There is a stereotype that those with eating disorders are primarily young, thin, cisgender white women. Here at Veritas Collaborative, we know this stereotype is untrue and potentially harmful. Eating disorders affect people of any race, gender, sexuality, age, socioeconomic status, or size. In fact, studies show that the LGBTQIA+ community experiences eating disorders just as much, if not more than their non-LGBTQIA+ peers. LGBTQIA+ is an umbrella term that includes several sexual and gender identities. We will be speaking about this group generally, but we know that it encompasses a diverse mix of identities and experiences.
In this blog, we will discuss eating disorders in the LGBTQIA+ community, including unique challenges, barriers to treatment, and ways healthcare providers and treatment centers can create an inclusive environment.
Eating Disorders and the LGBTQIA+ Community
Although all individuals in the LGBTQIA+ community have an elevated risk for the development of eating disorders, certain segments, such as transgender individuals, are at a greater risk. In a 2015 study in the Journal of Adolescent Health, transgender college students reported experiencing disordered eating at approximately four times the rate of their cisgender classmates. According to a 2007 study on lesbian, gay, and bisexual individuals, it was found that among males who have an eating disorder, 42% of them identify as gay. With gay males thought to represent 5% of the total male population, one can see just how disproportionately gay men are affected by eating disorders in comparison to their straight male counterparts.
Unique Challenges the Community Faces
Any person with a marginalized identity has an elevated risk for mental health issues because of the added stressors of prejudice and discrimination. Internalized homophobia, as well as social and structural barriers in our society, are just some factors that contribute to the heightened eating disorder risk in the LGBTQIA+ population. Below are some examples of unique challenges the LGBTQIA+ community can face that increase the risk of an eating disorder:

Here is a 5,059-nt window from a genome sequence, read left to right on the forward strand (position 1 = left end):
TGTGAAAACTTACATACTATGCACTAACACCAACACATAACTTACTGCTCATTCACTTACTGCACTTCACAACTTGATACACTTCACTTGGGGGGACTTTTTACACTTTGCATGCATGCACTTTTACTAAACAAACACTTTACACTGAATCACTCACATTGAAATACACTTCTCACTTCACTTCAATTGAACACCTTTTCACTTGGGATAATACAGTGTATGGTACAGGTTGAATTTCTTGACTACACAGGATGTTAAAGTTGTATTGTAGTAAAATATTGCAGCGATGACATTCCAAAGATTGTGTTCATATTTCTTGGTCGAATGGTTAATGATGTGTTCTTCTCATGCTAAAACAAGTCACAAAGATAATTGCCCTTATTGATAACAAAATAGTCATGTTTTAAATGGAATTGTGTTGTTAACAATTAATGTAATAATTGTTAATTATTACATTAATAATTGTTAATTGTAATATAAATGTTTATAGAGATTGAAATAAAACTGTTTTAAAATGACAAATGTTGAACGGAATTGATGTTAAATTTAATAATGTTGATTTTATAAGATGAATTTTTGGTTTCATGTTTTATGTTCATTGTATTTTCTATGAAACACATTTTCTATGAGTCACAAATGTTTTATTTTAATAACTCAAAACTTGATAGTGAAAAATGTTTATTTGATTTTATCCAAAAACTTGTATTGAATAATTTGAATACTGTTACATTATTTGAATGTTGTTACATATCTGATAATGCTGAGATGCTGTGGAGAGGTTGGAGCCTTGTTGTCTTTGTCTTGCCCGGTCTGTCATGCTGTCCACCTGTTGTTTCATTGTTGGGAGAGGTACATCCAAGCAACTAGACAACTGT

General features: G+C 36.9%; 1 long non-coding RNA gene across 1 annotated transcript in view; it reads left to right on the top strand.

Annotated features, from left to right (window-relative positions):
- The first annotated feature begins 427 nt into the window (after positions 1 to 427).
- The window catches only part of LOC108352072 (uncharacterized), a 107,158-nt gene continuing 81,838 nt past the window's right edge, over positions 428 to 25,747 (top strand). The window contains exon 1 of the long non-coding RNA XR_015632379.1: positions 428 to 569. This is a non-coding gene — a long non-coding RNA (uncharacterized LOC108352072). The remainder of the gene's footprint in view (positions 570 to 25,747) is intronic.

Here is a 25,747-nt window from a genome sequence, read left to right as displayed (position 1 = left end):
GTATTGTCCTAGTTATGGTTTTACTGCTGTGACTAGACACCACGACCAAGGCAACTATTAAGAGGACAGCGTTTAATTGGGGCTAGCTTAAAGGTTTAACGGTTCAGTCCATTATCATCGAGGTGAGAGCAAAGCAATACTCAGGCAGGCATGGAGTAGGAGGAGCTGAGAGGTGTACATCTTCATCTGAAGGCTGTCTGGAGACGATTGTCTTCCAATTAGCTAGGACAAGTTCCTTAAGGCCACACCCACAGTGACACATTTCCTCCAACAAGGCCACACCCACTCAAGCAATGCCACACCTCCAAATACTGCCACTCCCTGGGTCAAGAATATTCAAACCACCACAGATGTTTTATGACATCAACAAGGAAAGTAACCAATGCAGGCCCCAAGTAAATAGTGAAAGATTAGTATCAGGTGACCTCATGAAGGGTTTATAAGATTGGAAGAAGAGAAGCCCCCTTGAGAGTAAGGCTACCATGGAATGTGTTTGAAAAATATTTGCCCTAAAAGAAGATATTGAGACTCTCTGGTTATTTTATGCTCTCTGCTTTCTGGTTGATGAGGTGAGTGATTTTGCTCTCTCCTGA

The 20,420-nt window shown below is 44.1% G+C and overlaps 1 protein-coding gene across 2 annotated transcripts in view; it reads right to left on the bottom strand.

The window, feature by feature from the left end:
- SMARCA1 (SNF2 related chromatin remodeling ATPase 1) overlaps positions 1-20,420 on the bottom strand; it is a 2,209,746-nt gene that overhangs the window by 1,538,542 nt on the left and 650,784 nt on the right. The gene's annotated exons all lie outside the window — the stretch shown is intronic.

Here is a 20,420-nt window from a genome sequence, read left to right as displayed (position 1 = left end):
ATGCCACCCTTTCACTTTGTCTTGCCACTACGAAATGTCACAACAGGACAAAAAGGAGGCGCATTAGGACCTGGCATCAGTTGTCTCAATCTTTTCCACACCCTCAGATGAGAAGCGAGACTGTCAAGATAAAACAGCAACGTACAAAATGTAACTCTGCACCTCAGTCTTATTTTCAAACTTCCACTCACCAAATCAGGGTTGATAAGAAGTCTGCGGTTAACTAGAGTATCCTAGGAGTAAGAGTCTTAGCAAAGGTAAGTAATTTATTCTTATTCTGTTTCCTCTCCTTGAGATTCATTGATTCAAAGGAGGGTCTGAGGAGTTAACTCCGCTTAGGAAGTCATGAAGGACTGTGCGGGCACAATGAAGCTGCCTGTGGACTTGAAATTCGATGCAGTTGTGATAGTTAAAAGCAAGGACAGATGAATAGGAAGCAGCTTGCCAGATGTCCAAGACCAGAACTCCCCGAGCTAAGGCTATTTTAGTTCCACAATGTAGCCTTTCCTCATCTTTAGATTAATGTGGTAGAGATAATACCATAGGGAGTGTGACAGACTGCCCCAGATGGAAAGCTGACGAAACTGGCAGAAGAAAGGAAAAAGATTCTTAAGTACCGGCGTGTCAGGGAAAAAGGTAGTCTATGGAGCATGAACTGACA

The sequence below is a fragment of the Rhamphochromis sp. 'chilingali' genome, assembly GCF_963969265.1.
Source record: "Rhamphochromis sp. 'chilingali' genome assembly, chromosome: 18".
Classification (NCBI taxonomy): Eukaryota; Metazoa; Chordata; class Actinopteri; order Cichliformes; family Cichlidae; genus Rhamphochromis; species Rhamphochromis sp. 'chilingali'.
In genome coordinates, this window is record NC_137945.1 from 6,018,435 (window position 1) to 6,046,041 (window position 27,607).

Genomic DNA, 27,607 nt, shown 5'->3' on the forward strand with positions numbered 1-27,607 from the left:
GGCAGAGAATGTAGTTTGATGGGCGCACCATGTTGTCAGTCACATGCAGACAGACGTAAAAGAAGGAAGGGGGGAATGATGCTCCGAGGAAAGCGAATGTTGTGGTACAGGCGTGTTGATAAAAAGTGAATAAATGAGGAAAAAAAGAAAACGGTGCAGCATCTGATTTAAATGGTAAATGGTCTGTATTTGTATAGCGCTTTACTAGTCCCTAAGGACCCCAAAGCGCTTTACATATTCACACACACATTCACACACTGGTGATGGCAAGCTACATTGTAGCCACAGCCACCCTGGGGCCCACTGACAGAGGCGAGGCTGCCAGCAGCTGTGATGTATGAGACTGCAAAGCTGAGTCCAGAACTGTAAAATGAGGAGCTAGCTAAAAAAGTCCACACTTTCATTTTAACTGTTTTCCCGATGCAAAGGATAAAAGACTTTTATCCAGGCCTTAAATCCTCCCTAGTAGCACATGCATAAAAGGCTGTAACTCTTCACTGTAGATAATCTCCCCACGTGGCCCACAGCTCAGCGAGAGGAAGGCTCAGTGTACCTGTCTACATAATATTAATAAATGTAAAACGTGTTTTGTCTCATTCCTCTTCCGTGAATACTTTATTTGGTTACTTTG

- Experiencing or fearing rejection from family, friends, and peers
- Dissonance between one’s biological sex and gender identity
- Internalized negative messages about oneself due to sexual orientation or gender identity
- Substance use and misuse
- Discrimination based on sexual orientation or gender identity
- Bullying from loved ones or peers based on sexual orientation or gender identity
- Experiences that result in PTSD
- Heightened anxiety and depression
- Pressure to fit a certain body ideal within some LGBTQIA+ cultural contexts
Barriers to Treatment
In addition to the unique challenges that increase the risk of eating disorders in the LGBTQIA+ community, they may also experience challenges when seeking treatment. Common barriers can include lack of culturally competent care, absence of support from family and friends, and inadequate eating disorders education among LGBTQIA+ resource providers. Feeling connected to the LGBTQIA+ community has been shown to result in fewer eating disorders. This suggests that feeling connected to an understanding and supportive community may have a protective effect against eating disorders.
The number of LGBTQIA+ youth drop-in centers, gay-straight alliances, LGBTQIA+ community centers, and LGBTQIA+ healthcare resources has gone up, but many people who need these services do not have access to them where they live. Feeling isolated from the queer community can make it more difficult to seek help.
Making Treatment Inclusive for the LGBTQIA+ Community
People in the LGBTQIA+ community may face discrimination, as well as internalized homophobia or transphobia. These factors must be considered when treating these individuals in any healthcare setting, including eating disorder treatment centers. When treating a person with an eating disorder, providers should address the complexities of a person’s identity without making any assumptions about the cause of their illness.
Everyone deserves individualized care for their eating disorder. For example, focusing exclusively on body acceptance is not always the right method for transgender individuals, who may choose to pursue medical treatments to alter their bodies to align with their gender identity. Respectful and inclusive language must also be used, including using the pronouns that the patient requests. Taking gender identity into account when making room assignments in treatment is another way to make treatment inclusive. All of these considerations are essential when treating LGBTQIA+ patients.
Check out our complimentary event, “Embodied Dignity: Considerations for Clinical Practice at the Intersections of Eating Disorders and the Dazzling Spectra of Sexuality & Gender Identity” to learn more on this topic and earn continuing education credits. This webinar will be presented by Chase Bannister, MDIV, MSW, LCSW, CEDS, on June 9. Register today!